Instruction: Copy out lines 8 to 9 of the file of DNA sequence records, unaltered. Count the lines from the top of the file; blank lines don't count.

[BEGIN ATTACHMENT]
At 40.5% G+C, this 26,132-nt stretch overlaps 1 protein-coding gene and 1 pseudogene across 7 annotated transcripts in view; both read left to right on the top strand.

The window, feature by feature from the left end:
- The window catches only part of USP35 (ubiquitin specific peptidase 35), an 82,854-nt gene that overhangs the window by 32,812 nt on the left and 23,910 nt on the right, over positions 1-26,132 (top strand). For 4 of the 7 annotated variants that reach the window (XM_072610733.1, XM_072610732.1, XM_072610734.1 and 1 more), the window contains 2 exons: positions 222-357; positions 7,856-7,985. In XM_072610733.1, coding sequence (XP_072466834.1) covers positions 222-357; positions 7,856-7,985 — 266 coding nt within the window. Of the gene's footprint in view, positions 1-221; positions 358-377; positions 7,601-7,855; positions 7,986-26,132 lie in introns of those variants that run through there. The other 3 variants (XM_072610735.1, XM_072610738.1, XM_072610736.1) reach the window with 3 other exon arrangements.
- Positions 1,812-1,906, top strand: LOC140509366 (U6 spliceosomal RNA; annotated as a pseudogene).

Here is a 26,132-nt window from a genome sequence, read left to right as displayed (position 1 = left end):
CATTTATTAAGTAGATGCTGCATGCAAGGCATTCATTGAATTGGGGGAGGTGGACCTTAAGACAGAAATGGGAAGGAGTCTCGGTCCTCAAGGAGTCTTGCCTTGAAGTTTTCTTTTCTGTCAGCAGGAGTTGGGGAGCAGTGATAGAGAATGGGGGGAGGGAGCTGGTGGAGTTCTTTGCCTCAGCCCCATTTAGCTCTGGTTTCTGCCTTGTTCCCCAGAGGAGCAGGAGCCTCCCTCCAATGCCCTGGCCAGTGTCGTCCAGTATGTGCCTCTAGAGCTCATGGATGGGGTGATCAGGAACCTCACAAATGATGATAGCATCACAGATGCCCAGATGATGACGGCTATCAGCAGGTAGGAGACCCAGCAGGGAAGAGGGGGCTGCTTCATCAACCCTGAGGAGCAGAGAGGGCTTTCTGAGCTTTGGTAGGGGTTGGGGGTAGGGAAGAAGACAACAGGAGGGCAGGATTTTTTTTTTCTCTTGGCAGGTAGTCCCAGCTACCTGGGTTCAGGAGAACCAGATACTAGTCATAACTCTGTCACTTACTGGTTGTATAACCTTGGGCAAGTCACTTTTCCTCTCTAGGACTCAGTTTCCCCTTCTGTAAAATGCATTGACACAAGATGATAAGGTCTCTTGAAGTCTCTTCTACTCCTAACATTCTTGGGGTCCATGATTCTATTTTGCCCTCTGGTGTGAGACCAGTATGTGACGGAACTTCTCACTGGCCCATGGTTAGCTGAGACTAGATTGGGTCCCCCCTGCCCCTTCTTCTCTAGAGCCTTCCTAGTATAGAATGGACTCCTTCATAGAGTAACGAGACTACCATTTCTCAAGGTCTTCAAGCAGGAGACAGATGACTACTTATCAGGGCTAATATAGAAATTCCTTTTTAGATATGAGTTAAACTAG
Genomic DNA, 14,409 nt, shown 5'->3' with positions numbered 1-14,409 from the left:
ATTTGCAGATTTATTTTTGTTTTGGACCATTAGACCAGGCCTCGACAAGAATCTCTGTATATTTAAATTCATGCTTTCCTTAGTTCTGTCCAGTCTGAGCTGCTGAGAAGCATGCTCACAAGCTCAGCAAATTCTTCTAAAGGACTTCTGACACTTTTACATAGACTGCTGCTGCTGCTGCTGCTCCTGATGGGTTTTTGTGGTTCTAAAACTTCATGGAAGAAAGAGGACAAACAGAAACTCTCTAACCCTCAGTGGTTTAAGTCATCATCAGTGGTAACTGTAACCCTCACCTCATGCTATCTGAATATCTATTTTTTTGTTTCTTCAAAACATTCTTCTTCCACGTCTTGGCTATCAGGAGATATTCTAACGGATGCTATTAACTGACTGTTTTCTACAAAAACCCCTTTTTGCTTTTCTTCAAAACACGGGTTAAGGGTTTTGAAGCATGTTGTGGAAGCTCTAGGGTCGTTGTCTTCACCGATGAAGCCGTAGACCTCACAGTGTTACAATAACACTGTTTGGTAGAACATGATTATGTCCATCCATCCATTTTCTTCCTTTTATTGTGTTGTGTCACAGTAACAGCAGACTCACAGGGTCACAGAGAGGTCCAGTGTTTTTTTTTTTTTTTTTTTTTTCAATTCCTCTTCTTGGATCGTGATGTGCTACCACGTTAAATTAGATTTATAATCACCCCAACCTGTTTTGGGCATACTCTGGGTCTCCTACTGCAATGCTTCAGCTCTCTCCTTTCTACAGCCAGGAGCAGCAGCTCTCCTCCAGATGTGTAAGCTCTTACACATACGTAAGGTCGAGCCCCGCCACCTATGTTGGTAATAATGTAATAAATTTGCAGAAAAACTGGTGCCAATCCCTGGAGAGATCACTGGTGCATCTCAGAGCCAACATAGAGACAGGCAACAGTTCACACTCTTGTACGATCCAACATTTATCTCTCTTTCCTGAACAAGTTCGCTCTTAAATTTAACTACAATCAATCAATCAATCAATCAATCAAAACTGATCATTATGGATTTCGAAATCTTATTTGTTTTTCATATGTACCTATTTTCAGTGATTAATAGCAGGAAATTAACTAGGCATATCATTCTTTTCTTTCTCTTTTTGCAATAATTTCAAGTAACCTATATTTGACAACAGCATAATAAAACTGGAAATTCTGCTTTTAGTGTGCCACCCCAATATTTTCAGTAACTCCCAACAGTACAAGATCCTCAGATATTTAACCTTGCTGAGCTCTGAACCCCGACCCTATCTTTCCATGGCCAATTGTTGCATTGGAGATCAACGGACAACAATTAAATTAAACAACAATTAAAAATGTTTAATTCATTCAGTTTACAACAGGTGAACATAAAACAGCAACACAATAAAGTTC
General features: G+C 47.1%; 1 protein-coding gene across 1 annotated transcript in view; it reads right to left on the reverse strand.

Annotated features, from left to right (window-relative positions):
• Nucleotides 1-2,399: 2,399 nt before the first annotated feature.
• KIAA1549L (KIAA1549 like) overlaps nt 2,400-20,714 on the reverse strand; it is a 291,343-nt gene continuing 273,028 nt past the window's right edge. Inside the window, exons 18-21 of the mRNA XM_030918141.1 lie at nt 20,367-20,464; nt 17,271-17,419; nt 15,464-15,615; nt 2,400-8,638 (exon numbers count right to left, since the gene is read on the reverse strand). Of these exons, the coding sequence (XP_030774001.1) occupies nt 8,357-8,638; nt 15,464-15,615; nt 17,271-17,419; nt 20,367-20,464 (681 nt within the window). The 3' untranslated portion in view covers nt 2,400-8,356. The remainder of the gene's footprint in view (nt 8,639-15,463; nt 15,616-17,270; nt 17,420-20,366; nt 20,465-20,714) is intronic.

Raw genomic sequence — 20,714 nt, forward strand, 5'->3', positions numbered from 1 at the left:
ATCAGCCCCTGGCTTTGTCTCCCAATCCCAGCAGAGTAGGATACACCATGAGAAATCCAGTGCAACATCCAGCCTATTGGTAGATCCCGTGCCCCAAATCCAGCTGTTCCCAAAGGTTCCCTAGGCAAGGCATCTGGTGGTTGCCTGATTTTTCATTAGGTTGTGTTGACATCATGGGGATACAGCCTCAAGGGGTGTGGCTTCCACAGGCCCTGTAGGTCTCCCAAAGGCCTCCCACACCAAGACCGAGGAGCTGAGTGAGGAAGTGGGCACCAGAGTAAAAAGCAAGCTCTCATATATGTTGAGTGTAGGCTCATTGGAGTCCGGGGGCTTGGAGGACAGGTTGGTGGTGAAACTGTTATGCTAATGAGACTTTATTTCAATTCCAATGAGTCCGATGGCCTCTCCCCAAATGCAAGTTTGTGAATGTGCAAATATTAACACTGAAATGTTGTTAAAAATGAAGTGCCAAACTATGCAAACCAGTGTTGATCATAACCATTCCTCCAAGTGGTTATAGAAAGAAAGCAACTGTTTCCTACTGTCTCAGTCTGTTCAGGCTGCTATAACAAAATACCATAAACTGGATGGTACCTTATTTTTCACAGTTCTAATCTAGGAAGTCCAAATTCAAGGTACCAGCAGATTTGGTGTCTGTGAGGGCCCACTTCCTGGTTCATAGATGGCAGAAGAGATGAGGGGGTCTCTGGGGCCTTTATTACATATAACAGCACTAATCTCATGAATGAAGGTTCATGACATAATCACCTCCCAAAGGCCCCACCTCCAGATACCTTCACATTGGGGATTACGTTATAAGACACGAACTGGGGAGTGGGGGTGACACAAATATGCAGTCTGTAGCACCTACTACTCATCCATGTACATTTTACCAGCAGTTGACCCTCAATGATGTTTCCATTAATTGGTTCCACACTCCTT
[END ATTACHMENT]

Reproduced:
ATTTGCAGATTTATTTTTGTTTTGGACCATTAGACCAGGCCTCGACAAGAATCTCTGTATATTTAAATTCATGCTTTCCTTAGTTCTGTCCAGTCTGAGCTGCTGAGAAGCATGCTCACAAGCTCAGCAAATTCTTCTAAAGGACTTCTGACACTTTTACATAGACTGCTGCTGCTGCTGCTGCTCCTGATGGGTTTTTGTGGTTCTAAAACTTCATGGAAGAAAGAGGACAAACAGAAACTCTCTAACCCTCAGTGGTTTAAGTCATCATCAGTGGTAACTGTAACCCTCACCTCATGCTATCTGAATATCTATTTTTTTGTTTCTTCAAAACATTCTTCTTCCACGTCTTGGCTATCAGGAGATATTCTAACGGATGCTATTAACTGACTGTTTTCTACAAAAACCCCTTTTTGCTTTTCTTCAAAACACGGGTTAAGGGTTTTGAAGCATGTTGTGGAAGCTCTAGGGTCGTTGTCTTCACCGATGAAGCCGTAGACCTCACAGTGTTACAATAACACTGTTTGGTAGAACATGATTATGTCCATCCATCCATTTTCTTCCTTTTATTGTGTTGTGTCACAGTAACAGCAGACTCACAGGGTCACAGAGAGGTCCAGTGTTTTTTTTTTTTTTTTTTTTTTCAATTCCTCTTCTTGGATCGTGATGTGCTACCACGTTAAATTAGATTTATAATCACCCCAACCTGTTTTGGGCATACTCTGGGTCTCCTACTGCAATGCTTCAGCTCTCTCCTTTCTACAGCCAGGAGCAGCAGCTCTCCTCCAGATGTGTAAGCTCTTACACATACGTAAGGTCGAGCCCCGCCACCTATGTTGGTAATAATGTAATAAATTTGCAGAAAAACTGGTGCCAATCCCTGGAGAGATCACTGGTGCATCTCAGAGCCAACATAGAGACAGGCAACAGTTCACACTCTTGTACGATCCAACATTTATCTCTCTTTCCTGAACAAGTTCGCTCTTAAATTTAACTACAATCAATCAATCAATCAATCAATCAAAACTGATCATTATGGATTTCGAAATCTTATTTGTTTTTCATATGTACCTATTTTCAGTGATTAATAGCAGGAAATTAACTAGGCATATCATTCTTTTCTTTCTCTTTTTGCAATAATTTCAAGTAACCTATATTTGACAACAGCATAATAAAACTGGAAATTCTGCTTTTAGTGTGCCACCCCAATATTTTCAGTAACTCCCAACAGTACAAGATCCTCAGATATTTAACCTTGCTGAGCTCTGAACCCCGACCCTATCTTTCCATGGCCAATTGTTGCATTGGAGATCAACGGACAACAATTAAATTAAACAACAATTAAAAATGTTTAATTCATTCAGTTTACAACAGGTGAACATAAAACAGCAACACAATAAAGTTC
General features: G+C 47.1%; 1 protein-coding gene across 1 annotated transcript in view; it reads right to left on the reverse strand.